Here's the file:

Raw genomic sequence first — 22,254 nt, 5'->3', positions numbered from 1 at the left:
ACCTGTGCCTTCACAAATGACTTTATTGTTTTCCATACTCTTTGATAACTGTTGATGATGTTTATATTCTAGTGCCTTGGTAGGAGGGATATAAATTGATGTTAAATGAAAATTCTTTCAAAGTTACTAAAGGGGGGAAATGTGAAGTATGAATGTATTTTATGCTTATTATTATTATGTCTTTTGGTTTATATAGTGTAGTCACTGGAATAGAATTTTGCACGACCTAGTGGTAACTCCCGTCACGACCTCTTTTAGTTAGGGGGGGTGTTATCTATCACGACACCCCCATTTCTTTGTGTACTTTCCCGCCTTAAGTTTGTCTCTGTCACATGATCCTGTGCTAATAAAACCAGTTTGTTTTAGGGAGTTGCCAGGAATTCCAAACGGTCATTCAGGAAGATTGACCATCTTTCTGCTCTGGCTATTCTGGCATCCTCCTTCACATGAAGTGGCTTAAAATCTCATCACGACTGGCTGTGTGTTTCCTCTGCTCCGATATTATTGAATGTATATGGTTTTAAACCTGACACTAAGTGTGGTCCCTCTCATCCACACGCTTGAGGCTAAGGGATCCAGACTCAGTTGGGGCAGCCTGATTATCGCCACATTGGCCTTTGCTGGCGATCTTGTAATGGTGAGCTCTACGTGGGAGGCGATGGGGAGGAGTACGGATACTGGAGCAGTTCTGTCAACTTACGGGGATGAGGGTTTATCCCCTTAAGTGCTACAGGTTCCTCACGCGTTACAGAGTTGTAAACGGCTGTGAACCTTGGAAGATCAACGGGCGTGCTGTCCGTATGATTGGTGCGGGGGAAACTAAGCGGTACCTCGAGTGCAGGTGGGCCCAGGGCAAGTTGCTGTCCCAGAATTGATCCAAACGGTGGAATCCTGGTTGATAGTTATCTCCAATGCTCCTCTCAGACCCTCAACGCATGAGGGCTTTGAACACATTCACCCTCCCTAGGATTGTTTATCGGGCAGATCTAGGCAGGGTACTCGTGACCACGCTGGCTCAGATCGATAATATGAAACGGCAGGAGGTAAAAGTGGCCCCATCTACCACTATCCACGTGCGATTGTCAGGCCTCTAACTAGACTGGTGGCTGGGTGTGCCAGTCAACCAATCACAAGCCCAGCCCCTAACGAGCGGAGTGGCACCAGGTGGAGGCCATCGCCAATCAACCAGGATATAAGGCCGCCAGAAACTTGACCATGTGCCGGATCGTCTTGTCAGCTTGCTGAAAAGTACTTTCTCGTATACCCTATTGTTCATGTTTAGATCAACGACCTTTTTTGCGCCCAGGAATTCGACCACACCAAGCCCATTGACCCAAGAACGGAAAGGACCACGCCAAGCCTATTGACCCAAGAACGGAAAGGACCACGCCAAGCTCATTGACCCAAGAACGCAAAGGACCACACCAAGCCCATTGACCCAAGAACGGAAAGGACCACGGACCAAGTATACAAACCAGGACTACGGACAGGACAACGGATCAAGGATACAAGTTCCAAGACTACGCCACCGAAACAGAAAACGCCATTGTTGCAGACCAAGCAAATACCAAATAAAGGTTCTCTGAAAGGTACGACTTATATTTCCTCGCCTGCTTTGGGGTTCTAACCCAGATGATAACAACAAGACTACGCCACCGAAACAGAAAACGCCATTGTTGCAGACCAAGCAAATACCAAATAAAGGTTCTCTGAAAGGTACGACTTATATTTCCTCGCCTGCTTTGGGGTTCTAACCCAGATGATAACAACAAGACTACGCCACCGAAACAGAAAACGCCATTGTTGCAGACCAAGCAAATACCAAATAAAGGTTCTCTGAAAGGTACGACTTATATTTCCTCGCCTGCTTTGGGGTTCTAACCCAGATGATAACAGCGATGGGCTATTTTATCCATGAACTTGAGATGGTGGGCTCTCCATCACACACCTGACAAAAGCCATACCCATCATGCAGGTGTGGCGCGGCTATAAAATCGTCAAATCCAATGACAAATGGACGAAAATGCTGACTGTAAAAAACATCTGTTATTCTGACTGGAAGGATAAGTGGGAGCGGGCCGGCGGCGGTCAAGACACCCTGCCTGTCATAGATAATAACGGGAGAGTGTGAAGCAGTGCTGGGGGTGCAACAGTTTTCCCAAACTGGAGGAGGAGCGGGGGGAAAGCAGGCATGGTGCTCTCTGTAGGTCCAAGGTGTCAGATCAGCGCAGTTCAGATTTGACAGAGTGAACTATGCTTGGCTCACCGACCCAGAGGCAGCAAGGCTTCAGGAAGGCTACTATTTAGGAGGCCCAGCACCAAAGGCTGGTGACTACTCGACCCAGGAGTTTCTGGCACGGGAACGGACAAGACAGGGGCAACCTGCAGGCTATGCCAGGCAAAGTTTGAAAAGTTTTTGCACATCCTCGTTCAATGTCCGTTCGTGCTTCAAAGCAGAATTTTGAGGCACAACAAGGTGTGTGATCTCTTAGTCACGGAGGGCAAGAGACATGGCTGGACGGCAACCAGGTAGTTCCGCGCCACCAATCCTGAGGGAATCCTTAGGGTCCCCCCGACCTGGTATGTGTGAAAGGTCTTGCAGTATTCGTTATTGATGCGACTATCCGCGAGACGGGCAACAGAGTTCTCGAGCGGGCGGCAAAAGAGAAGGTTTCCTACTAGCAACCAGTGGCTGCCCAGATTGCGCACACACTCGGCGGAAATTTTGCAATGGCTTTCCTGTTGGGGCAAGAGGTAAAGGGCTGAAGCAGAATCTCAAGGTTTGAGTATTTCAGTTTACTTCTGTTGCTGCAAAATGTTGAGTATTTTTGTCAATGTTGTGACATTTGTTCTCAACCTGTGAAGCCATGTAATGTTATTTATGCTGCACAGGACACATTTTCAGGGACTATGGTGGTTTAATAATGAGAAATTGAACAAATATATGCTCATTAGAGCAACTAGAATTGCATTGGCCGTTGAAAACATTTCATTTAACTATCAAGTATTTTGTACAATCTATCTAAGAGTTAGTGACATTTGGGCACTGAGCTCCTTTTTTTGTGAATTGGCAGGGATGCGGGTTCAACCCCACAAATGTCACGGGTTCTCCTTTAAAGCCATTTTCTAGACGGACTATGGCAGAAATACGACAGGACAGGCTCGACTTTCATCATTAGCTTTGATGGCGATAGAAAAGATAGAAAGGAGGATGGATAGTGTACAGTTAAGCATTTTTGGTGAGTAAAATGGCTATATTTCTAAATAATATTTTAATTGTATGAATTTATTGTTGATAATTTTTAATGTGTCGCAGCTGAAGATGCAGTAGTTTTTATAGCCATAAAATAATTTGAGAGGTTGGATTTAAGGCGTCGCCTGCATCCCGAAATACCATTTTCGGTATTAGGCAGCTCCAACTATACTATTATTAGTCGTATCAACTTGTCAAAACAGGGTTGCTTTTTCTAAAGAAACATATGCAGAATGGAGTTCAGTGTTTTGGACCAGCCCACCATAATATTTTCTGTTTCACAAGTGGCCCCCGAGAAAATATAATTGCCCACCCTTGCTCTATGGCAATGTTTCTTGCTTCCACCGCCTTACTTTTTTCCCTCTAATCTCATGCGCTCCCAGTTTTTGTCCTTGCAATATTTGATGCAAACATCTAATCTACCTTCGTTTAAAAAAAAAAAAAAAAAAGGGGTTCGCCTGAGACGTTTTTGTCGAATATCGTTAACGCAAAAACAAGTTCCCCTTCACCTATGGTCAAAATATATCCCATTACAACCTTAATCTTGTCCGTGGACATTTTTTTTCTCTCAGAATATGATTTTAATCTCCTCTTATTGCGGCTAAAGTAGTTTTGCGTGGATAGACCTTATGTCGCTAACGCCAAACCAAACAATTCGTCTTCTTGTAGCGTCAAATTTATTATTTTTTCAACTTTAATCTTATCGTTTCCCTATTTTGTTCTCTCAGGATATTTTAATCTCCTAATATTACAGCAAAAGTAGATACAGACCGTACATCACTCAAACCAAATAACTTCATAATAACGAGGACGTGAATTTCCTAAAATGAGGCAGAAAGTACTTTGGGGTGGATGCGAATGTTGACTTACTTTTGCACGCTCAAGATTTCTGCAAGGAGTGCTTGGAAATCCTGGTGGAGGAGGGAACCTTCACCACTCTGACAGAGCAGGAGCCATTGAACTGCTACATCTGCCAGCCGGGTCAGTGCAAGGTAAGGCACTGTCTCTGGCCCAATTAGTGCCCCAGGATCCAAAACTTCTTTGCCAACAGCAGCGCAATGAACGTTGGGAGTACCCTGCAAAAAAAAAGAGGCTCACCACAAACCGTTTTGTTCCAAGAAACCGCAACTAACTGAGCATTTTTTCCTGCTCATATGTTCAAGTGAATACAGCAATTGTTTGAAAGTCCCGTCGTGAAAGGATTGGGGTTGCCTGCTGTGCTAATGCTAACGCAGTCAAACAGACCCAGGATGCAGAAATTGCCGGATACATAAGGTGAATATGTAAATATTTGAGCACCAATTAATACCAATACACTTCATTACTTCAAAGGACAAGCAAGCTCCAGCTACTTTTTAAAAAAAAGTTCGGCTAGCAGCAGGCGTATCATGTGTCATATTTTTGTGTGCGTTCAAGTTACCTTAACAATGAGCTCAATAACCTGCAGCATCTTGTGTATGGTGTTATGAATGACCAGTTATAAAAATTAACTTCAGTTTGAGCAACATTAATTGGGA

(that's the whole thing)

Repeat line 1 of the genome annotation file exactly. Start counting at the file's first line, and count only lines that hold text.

Raw genomic sequence first — 22,254 nt, 5'->3', positions numbered from 1 at the left: